UNITED STATES PATENT OFFICE.
JOSEPH RIDER, OF NEWARK, OHIO.
IMPROVEMENT IN REVOVING FIRE-ARMS.
Specification forming part of Letters Patent No. 23,861, dated May 3, 1859.
To all whom it may concern:
Be it known that I, Joseph Rider, of Newark, in the county of Licking and State of Ohio, have invented certain new and useful improvements in that class of fire-arms known as “Revolvers;” and I do hereby declare that the following is a full, clear, and exact description of the same, reference being had to the annexed drawings, making a part of this specification, in which—
Figure 1 is a side view of a pistol with my improvements, representing it with one side of the stock removed to expose the lock. Fig. 2 is a longitudinal central section of the same. Fig. 3 is a horizontal section of the lock. Fig. 4 is a transverse section of the same. Fig. 5 is a back view of the cylinder.
Similar letters of reference indicate corresponding parts in the several figures.
My invention relates to that kind of revolver which is in most common use— viz., that having a fixed barrel and a chambered cylinder rotating on an axis parallel with the bore of the barrel.
My invention consists in a certain novel simple construction and mode of applying and combining the several parts of the lock of a revolver, whereby they are made capable of operation in a very effective and certain manner, either by the trigger alone for very rapidly-repeated firing, or by the cocking of the hammer and firing only by the trigger for firing more deliberately and with more accurate aim.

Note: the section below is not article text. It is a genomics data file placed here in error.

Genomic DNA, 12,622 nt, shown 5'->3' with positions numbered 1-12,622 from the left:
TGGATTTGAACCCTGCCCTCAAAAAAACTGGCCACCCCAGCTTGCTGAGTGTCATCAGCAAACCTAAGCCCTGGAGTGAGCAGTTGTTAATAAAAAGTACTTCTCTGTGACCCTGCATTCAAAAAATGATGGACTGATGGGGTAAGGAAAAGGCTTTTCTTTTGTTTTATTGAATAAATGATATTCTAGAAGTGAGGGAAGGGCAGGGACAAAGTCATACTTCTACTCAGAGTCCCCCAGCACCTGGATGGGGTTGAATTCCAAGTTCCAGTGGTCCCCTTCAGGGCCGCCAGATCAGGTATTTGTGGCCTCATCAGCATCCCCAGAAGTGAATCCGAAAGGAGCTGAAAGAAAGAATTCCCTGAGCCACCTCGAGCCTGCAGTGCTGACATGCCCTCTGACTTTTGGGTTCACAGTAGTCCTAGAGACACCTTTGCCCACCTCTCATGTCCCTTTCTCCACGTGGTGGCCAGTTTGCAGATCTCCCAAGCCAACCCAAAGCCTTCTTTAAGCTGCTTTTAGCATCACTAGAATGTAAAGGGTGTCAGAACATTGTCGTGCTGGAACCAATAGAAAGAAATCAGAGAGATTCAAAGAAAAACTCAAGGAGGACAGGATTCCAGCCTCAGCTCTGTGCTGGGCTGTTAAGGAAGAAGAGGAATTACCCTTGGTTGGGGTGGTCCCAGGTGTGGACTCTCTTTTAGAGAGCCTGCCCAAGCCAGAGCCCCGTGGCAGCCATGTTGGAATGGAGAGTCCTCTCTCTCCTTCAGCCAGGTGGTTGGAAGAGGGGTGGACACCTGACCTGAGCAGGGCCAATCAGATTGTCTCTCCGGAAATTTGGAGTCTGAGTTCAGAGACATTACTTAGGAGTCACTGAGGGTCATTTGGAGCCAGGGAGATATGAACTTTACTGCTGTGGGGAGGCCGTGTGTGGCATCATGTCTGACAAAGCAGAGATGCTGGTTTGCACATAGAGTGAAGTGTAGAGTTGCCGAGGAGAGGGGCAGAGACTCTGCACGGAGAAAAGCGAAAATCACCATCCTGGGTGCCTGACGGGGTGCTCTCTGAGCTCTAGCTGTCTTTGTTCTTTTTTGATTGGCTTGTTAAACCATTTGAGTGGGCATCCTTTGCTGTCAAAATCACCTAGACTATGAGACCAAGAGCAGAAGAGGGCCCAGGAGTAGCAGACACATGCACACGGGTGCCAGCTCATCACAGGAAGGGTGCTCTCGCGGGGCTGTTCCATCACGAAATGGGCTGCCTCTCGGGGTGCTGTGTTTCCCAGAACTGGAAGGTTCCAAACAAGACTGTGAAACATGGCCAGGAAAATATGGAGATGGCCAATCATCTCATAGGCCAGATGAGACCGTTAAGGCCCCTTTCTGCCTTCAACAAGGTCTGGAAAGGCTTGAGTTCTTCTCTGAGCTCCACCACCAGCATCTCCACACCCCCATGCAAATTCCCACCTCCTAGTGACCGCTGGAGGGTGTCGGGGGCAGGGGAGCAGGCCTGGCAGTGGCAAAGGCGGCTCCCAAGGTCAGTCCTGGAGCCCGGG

It also consists in so constructing the trigger-guard as to serve as a spring for operating the device which locks the cylinder during the act of firing, as a lever for operating the rammer, and as a spring for locking itself in place as the trigger-guard.
To enable others skilled in the art to make and use my invention, I will proceed to describe its construction and operation.
A is the metal frame, whose front part contains the rotating chambered cylinder C, and has secured to it the barrel B, and whose back part constitutes the principal portion of the stock and contains the lock, by which term I mean to include the hammer and trigger and all the mechanism through Whose agency the cocking and letting off the hammer, the rotation, and the locking and unlocking of the cylinder are effected.